Yesterday I was writing about selfishness and selflessness and the important distinction between for and about. I was trying to articulate my point, but a satisfactory explanation remained elusive. I think, though, that using the example of someone I know, I can put it this way: this person’s love for people, for example, is about her love for them. It is about her. It is self-oriented, self-involved. For her, the focus of her ostensible benevolence toward others is her (benevolence toward them). The point is that she does it, and that it is about her own self-validation and self-righteousness; and if she feels she has sacrificed in any way for it then that makes her that much more righteous and virtuous. It is such a “Western”, self-involved, and dare I say it, Judeo-Christian ethos. For, what is cloaked in a confused and false modesty is an over-inflated sense of self-importance (the hallmark of most “religious” people, incidentally). The point is that in the end, it is essentially, and revealingly, about her.
Anyone who exhibits this kind of narcissism, and there are many of them, reveal just how insecure, immature, weak, and unenlightened they really are. The thought that has run through my mind many times over the years when listening to this person bitch, complain, and pronounce in judgment has been, “Jeez, it’s not all about you.” Which, itself, is a beautiful irony for someone who has always considered everyone else in her life to be selfish, cruel, and uncaring for not considering her as much as she has seen fit. These are some of the subtle and complex trappings of the ego-self.
It makes sense in this person’s case, for she has said, ad nauseam, that she was emotionally neglected by her parents. Her reaction was to bolster herself up, to say, “I am important,” and therefore ended up living that way, that “I” am important. But the subtle thing about it is that this was internalized and expressed subconsciously, for on the outside (and this is the neurosis of the victim mentality) she acted the martyr (always subconsciously making you very aware of her sacrificing for you).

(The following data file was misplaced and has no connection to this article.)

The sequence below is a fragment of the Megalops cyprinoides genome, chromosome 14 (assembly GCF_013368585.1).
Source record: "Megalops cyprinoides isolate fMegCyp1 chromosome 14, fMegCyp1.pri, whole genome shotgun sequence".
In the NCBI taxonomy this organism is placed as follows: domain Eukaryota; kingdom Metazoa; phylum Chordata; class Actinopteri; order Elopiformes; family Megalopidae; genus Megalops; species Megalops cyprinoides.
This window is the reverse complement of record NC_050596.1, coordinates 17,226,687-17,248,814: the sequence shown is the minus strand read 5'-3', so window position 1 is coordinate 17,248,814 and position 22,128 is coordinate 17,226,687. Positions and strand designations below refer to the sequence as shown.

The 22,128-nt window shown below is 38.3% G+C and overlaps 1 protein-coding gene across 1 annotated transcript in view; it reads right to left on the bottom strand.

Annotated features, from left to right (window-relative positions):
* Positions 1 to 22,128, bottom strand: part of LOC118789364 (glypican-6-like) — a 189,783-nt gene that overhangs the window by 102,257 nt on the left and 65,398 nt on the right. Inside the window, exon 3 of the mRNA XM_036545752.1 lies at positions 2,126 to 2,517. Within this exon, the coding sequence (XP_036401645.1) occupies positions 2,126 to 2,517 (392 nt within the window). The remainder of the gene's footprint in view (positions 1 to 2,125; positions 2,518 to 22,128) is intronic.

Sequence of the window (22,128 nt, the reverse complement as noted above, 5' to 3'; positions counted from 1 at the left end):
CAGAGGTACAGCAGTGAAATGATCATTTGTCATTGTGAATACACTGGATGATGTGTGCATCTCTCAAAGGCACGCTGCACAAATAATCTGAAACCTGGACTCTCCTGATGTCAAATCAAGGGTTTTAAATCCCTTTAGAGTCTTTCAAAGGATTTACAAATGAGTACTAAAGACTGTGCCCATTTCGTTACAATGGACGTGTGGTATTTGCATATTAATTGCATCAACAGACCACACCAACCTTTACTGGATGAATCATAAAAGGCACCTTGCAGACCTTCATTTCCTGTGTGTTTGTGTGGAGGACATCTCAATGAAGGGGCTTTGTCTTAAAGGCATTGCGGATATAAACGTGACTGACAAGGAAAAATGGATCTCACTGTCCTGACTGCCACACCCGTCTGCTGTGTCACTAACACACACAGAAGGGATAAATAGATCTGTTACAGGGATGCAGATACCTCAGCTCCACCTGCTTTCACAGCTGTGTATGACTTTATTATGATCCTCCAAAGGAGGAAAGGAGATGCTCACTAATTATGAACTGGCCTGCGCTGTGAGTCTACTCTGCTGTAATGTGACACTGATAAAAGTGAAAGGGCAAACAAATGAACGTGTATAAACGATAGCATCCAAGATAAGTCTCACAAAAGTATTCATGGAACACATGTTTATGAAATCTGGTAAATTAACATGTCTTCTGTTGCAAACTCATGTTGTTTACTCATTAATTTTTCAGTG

But that is victim mentality. It is a fairly common behavior by those who have been abused in some way, or even simply feel that they’ve been abused. A man, say, who was sexually abused as a child will hate his abuser, but will also love him/her in a twisted kind of way, and will often turn around and sexually abuse others. It is a “complex”. The person I’ve been talking about exhibits the same kind of behavior—hating her parents for her feelings of neglect, and so she internalizes the reaction against it (i.e., “I am important”), while on the outside still exhibiting martyr-type behavior that says she is not important. But it is the internal self-obsession that’s really running the show.
This is, in many ways, the very definition of selfishness, because it is all about the self—the denial of the self, the anger for the lack of satisfaction of the self, the frustrated desires of the self, etc. It is a sad thing for people to be this way, but it is important to see the truth of it, and to not condone such things just because it is a sad thing.
People who have this kind of martyr-victim complex exhibit a fucked up kind of selfishness, but it is selfishness nonetheless. Such people’s spiritual/emotional growth is impeded by this self-absorbed attitude, for they often over-emphasize their love of others and end up just a sad martyr. But their “love” of others is about the hole that their own feelings of neglect left in them. It is a subconscious longing to fill that hole so they can feel loved and thus worthwhile. They are simply precluded from (expressing) real love because they are so entrenched in “self issues”.
And so, never really understanding this, they self-righteously dish out ostensibly selfless acts, and feel that because they have done what is (outwardly) “Right” as opposed to what was done to them which was “Wrong,” they deserve, nay, demand, respect and love for it. It slides them, unknowingly, into a duty-based morality, with little genuine concern for the very real consequences of their actions. And so they get stuck in a cycle of self-importance and outwardly selfless acts.
The point here is that it is about them, their virtuous selflessness, about the fact that they are virtuous because of their “selfless” acts, then they are not selfless, but actually utterly self-full; they are literally self-obsessed, because they cannot get past themselves as the do-er of (and thus worthy—though neglected and never really appreciated—recipient of praise for doing) what is Right.
Thus, the question to be asked about a deed to determine whether it is selfish or selfless is not whom it is for, but whom it is about.
From my personal notes, 8/26/00